Sometimes in winter I’ll have the foolish notion that I miss summer. And why not? Days filled with eating warm, summer fruit right off the tree, swimming in the pool with the kids, harvesting fresh tomatoes and peppers. Then I remember the week long stretches of 110+ F heat. Oh yeah, that’s why I don’t miss summer.
Winter still abounds with fresh and delicious produce, though. It may not be those ruby red tomatoes, but how about garnet-hued jewels of pomegranate? Instead of crunchy, orange sweet-peppers, juicy and sweet citrus come into the picture. Cool, green cucumbers are replaced by tender leaves of spinach.
Even better, so much of winter’s harvest tastes perfect when mixed together. Yes, tomatoes are good with spinach, too, but it’s kind of like they pretend to get along when really they would rather be spending their time with someone else. You’ve been there, I’m sure. You know how that feels.
The biology teacher in me also can’t resist telling you that there is an added benefit in eating this salad, aside from the fact that it tastes amazing and is really easy to prepare. Spinach happens to be an iron rich food, and iron is best absorbed when it is consumed with vitamin C containing ingredients. Gee, what do you know? Citrus just happens to be a really good source of vitamin C. How very convenient. You’re welcome.
Winter Spinach Salad Recipe
- Spinach, rinsed (if needed) and drained
- Pomegranate arils (seeds)
- Sweet citrus fruits, peeled of all white pith as much as possible, sliced into bite-sized pieces (I used blood orange and tangerine). Some people may wish to remove the skin of each citrus slice since it does look pretty but it takes a little more time and skill. I’m not one of those people. Do whatever floats your boat!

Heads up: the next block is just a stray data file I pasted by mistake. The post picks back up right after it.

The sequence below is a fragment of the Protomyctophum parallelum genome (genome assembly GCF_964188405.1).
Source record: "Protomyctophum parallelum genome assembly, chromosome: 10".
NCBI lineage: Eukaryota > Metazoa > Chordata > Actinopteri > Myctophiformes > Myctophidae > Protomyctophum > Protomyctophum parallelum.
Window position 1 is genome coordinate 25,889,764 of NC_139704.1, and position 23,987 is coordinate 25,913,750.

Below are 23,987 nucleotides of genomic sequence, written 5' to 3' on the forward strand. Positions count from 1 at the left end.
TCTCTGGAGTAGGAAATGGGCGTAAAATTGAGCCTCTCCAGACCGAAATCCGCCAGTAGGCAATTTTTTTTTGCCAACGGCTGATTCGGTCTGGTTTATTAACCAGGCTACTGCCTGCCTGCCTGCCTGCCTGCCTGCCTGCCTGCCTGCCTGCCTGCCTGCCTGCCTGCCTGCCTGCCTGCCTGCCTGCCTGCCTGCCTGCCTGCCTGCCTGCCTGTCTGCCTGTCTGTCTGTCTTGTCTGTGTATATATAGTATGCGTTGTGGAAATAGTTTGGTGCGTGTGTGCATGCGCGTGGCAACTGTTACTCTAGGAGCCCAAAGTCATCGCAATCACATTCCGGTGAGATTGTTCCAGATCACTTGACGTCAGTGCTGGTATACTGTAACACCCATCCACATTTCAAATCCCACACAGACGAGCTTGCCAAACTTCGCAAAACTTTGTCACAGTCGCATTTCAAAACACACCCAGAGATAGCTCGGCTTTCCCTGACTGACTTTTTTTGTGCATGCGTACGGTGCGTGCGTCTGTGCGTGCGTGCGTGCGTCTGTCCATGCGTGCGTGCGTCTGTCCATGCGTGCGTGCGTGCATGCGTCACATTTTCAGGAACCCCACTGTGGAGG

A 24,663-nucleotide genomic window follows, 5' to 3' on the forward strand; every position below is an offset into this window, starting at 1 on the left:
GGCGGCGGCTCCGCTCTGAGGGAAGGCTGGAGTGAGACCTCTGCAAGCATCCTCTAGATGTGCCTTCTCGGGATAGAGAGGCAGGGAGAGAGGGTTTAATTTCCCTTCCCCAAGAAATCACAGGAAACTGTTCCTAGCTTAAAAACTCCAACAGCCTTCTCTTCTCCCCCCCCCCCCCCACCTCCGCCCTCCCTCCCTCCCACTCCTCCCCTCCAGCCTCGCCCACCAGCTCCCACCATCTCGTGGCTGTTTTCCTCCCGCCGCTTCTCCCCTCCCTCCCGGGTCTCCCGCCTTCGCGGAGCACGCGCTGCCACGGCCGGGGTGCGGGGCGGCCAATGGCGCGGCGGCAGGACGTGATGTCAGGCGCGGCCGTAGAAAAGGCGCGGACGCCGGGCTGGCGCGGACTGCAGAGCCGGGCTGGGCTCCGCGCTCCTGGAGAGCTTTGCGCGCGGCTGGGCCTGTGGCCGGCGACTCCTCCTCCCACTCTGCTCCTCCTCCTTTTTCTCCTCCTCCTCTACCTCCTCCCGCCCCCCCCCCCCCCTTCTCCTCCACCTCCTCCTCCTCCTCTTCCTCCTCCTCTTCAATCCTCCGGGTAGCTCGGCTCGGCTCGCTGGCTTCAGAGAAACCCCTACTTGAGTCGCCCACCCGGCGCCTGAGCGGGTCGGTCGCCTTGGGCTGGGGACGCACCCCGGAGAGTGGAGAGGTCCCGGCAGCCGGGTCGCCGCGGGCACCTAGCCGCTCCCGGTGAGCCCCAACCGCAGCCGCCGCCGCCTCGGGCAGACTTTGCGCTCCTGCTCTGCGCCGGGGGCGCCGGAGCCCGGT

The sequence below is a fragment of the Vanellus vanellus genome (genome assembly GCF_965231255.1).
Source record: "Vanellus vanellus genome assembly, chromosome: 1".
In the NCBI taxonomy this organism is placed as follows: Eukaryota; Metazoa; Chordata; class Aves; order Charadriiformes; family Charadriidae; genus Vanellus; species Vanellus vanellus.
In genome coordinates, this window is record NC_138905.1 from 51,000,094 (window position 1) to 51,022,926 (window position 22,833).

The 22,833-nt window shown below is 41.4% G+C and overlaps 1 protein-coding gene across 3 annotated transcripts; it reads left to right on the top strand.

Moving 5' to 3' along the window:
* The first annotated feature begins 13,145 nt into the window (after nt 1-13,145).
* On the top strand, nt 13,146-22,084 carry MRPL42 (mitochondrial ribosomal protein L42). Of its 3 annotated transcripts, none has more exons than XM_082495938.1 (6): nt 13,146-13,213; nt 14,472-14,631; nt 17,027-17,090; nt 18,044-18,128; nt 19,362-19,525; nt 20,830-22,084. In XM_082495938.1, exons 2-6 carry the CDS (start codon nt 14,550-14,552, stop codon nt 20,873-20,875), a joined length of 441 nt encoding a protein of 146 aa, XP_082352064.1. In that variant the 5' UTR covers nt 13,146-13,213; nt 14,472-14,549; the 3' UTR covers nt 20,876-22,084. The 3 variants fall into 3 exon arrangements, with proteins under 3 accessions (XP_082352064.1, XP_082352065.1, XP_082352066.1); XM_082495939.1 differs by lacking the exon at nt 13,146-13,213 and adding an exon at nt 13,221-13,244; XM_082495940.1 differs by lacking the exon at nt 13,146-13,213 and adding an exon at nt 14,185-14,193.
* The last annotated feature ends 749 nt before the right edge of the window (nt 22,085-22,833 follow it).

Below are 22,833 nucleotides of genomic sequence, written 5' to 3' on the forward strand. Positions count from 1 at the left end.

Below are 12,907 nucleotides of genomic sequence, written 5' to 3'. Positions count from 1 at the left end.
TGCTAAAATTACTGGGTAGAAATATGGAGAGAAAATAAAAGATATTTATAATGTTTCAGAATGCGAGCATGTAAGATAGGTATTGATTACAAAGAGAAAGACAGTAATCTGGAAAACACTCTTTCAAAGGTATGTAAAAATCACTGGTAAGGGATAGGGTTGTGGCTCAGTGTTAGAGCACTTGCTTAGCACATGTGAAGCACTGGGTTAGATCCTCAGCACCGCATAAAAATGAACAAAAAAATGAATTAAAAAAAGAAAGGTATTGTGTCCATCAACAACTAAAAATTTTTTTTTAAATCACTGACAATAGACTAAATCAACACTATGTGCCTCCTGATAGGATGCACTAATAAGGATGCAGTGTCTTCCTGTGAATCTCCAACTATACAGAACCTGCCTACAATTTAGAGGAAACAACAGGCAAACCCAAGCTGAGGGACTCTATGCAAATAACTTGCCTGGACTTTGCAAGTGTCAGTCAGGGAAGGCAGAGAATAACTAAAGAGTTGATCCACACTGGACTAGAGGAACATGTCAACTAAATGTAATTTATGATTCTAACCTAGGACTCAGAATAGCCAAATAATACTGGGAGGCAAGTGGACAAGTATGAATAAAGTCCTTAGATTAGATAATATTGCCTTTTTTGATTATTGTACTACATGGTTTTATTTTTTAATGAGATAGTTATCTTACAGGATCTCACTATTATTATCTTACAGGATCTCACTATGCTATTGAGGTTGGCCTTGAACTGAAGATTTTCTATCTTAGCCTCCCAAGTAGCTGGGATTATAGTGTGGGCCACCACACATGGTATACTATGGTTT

- Pumpkin pepitas, seasoned or plain (pumpkin seeds that have no shell); shelled sunflower seeds can be used instead
- Balsamic vinaigrette dressing
If you are serving a group of people I find that it is much easier to pass around a salad bowl filled with the spinach leaves and then have all the toppings passed in separate serving bowls, instead of trying to put it all together in one bowl. I’ve watched with sorrow on so many occasions as beautifully arranged toppings on a big bowl of salad get lost to the bottom the moment someone dips in with the salad tongs.
Another big thing with any kind of salad is that the moment you add your dressing, you have a ticking time bomb. The produce will start wilting very quickly after that. It’s best to allow everyone to add their own dressing, that way if you have leftovers you can still use them and not have to be wasteful. If you have the time and the inclination, you could also plate each salad individually, too. I usually don’t have the inclination, so the time is irrelevant!